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After years of following baseball and occasionally dipping into the sciences, I have arrived at these conclusions: Great mathematicians are like fastball pitchers. They're at their peak in their 20s, and after that they're finished. Great chemists are like curveball or screwball pitchers. They make their contributions in their 30s. But great biologists are like knuckle-ball pitchers. They can go on for years because they don't burn out. In fact, biologists get better with age.
I don't know why this is, but the truth of it came home to me forcefully not long ago when I had the good fortune to meet one of my longtime heroes, Dr. William E. Ricker, who at 76 is the Phil Niekro of fisheries biology. Ricker is the author of nearly 200 papers, articles and books about fish, aquatic insects and kindred subjects, and for a dozen years, from 1950 to '62, he served as the editor of the Journal of the Fisheries Research Board of Canada (now the Canadian Journal of Fisheries and Aquatic Science), which he made into the best publication of its kind in the world.
A tall, bespectacled man who sports a 1957 Johnny Unitas crew cut, Ricker is gracious and polite in that old-fashioned way that characterizes many Canadians, except when they're playing hockey. His office at the Pacific Biological Station in Nanaimo on Vancouver Island, B.C., where he served as chief scientist until his "retirement" in 1973, is awash with books and papers. No clean-desk man, Ricker works on two or three problems simultaneously until the answer to one, or all of them, suddenly pops into his head.
"Everybody doesn't work the same way I do," he says. "I've never consciously divided the day into sections. When there's a deadline I concentrate on the subject, whatever it is. I often wake up in the middle of the night and I stay awake for an hour or so, and some good ideas come to me at that time. When they do, I hop out of bed and write them down for fear they won't last. New or unusual ideas or relationships come spontaneously when you're not actively thinking about them."
The late Dr. George W. Bennett, who was the head of the aquatic biology section at the Illinois Natural History Survey and the leading authority on largemouth bass, once remarked, "Bill Ricker looks like a big country boy, but he's a genius." Dr. James Atz, a former curator of ichthyology at the American Museum of Natural History, says, "If Ricker worked in molecular biology or some other field in which Nobel prizes are given, he would have won at least one."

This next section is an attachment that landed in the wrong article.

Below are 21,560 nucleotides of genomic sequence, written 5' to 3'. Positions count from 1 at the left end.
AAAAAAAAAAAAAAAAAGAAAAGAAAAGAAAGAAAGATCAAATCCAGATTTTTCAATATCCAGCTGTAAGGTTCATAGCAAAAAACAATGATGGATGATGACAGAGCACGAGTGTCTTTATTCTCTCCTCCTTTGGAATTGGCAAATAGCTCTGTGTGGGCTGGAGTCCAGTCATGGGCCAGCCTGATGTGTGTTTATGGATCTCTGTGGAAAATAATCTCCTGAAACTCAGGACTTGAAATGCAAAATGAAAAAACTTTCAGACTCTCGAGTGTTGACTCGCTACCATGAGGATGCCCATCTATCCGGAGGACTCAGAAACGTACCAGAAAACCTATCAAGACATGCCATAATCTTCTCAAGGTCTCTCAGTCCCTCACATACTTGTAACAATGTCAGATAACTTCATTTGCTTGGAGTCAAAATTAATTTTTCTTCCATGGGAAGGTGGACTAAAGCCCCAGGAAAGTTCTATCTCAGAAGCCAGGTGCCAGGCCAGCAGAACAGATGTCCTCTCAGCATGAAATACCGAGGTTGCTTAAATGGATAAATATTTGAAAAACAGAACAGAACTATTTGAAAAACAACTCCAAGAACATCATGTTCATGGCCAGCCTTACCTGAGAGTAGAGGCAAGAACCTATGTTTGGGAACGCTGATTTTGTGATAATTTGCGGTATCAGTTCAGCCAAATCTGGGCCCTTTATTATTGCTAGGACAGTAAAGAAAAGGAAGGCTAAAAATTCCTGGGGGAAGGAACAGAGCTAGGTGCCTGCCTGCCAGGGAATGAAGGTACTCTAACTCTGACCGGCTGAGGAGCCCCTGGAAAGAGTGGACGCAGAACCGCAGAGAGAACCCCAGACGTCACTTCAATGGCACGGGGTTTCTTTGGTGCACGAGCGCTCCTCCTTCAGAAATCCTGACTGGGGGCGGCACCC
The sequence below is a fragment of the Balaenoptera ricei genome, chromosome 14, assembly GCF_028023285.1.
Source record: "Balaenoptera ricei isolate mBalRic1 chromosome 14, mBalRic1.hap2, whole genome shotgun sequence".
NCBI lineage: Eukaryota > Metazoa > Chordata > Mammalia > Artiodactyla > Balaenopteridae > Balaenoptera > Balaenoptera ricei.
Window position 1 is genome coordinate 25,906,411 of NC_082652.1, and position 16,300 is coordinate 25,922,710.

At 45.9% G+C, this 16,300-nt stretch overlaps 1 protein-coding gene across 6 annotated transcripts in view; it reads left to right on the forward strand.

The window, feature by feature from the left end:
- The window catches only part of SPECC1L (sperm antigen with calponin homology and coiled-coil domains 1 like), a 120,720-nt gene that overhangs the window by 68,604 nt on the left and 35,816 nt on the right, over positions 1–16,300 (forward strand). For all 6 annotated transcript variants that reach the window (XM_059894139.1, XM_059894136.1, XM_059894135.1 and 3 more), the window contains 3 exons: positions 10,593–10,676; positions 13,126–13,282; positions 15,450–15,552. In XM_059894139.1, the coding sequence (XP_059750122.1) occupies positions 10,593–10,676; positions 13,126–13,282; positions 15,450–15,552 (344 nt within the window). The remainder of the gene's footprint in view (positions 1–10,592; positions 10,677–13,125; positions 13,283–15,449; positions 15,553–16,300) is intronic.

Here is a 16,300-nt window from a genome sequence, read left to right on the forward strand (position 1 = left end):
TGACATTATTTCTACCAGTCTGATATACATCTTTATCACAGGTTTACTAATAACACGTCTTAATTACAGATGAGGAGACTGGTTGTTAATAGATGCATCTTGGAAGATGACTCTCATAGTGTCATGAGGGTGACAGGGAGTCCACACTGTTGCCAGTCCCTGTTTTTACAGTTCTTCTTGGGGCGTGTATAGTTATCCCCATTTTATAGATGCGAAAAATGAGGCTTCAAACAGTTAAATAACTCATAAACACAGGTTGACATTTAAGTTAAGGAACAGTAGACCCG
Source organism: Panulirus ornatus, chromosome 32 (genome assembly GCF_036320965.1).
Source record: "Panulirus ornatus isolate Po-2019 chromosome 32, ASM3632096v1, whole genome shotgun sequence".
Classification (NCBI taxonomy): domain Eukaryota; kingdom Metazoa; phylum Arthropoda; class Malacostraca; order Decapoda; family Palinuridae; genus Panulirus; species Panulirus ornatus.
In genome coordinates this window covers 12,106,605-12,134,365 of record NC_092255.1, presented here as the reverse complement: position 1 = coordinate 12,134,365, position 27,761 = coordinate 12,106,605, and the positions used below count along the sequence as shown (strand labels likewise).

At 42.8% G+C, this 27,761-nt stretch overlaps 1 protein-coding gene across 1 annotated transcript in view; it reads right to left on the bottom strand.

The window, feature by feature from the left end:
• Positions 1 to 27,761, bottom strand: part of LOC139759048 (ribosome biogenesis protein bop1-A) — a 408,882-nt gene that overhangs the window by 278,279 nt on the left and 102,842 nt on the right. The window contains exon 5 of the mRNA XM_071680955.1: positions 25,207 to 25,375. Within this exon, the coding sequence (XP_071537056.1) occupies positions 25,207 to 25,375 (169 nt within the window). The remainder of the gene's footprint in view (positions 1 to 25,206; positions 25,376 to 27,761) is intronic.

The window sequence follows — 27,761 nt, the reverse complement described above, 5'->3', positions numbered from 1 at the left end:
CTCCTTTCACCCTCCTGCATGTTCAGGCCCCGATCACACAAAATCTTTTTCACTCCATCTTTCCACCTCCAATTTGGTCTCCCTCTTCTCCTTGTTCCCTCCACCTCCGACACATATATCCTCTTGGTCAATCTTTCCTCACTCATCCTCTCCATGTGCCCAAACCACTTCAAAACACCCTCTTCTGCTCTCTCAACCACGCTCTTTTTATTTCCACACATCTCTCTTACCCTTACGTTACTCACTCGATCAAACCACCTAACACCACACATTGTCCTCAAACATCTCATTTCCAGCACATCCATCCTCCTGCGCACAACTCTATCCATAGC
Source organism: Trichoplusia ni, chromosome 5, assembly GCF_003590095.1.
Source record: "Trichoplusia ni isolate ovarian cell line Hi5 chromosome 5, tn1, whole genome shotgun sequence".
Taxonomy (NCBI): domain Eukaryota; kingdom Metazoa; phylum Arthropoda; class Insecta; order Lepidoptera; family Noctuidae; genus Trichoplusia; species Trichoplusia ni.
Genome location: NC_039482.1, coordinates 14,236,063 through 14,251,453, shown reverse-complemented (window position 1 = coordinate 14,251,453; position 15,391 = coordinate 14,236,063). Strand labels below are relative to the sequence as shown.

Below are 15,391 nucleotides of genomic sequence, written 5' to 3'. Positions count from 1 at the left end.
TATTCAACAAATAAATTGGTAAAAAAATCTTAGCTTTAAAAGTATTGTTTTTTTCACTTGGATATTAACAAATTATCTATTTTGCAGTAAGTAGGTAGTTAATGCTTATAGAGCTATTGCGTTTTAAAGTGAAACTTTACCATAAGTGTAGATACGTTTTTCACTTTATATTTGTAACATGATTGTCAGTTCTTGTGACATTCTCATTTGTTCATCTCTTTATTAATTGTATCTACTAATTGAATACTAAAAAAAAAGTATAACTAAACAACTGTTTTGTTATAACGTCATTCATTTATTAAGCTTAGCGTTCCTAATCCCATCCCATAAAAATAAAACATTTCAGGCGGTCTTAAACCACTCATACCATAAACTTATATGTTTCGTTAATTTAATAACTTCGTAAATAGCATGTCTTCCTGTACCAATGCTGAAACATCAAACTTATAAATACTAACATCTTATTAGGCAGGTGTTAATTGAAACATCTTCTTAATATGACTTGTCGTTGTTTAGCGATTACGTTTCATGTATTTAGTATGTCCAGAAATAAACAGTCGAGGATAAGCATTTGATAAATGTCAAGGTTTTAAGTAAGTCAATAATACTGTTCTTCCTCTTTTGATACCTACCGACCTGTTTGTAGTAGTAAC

Ricker is the godfather of modern fisheries science, a different kettle of fish from fisheries biology, also a Ricker specialty. Fisheries science deals with the dynamics of fish populations, and Ricker figured out much of the mathematical methodology now used in this arcane field. The celebrated Ricker curve isn't a pitch but a graph representing the number of progeny added to a fish population by any given number of parent spawners. (The graph is based on the equation R=?Pe[-?P]; where R=number of progeny, ?=ratio of R to P when the stock is almost zero, P=size of parental stock, e=2.718..., and ?=a parameter with dimensions of 1/P.) Ricker's 382-page Computation and Interpretation of Biological Statistics of Fish Populations, which is crammed with far more complex equations than that for the Ricker curve, is commonly known as "the Green Book" because of the color of the binding. It's The Baseball Encyclopedia of its field.
Also long intrigued by the fecundity of the Pacific salmons, Ricker proposed, in a paper published back in the 1950s, that they be stocked in waters to the east, such as the Great Lakes. A decade later, after sea lampreys had wiped out the lake trout in the Great Lakes and alewives had taken over, other scientists picked up on his suggestion, and chinook and coho salmon now flourish in the lakes, providing the basis of a multimillion-dollar sports fishery.
The Green Book is very heavy stuff, but Ricker's involvement with mathematics is only the means to any number of ends. Ricker's use of mathematics to check his insights helps make him unique. As another admirer, Dr. R. Ian Fletcher, former professor of fisheries and biomathematics at the University of Washington, puts it, "Darwin never wrote an equation in his life, but Ricker is like a Darwin who did."
Except for 11 years he served as a professor at Indiana University—he took over Alfred Kinsey's course in ornithology when Kinsey, who started out as an entomologist specializing in gall wasps, decided to devote himself to the study of human sexuality—Ricker has lived and worked in Canada. Yet in 1969, when the American Fisheries Society, a U.S. organization with international members, bestowed its first Award of Excellence medal, it bypassed several outstanding biologists in this country to give the award to Ricker for his "superb and original contributions" to the methodology of statistically sound sampling and interpretation of fish populations; the relationship between parent fish stocks and the numbers of surviving progeny; his new concepts about growth, mortality and predator influence on salmon; and his theory of lake circulation.
For all the accolades, Ricker's views don't always prevail. As he told the society a year later (he was unable to attend the award ceremony in '69 because he was in the U.S.S.R.), "Practically everyone who has ever gone fishing considers himself an expert in fish management and doesn't hesitate to say so. Also, the man who uses any particular type of fishing gear invariably regards all other types as pernicious and destructive; but he can insist, with a straight face, that his kind of fishing couldn't possibly do the stock any harm.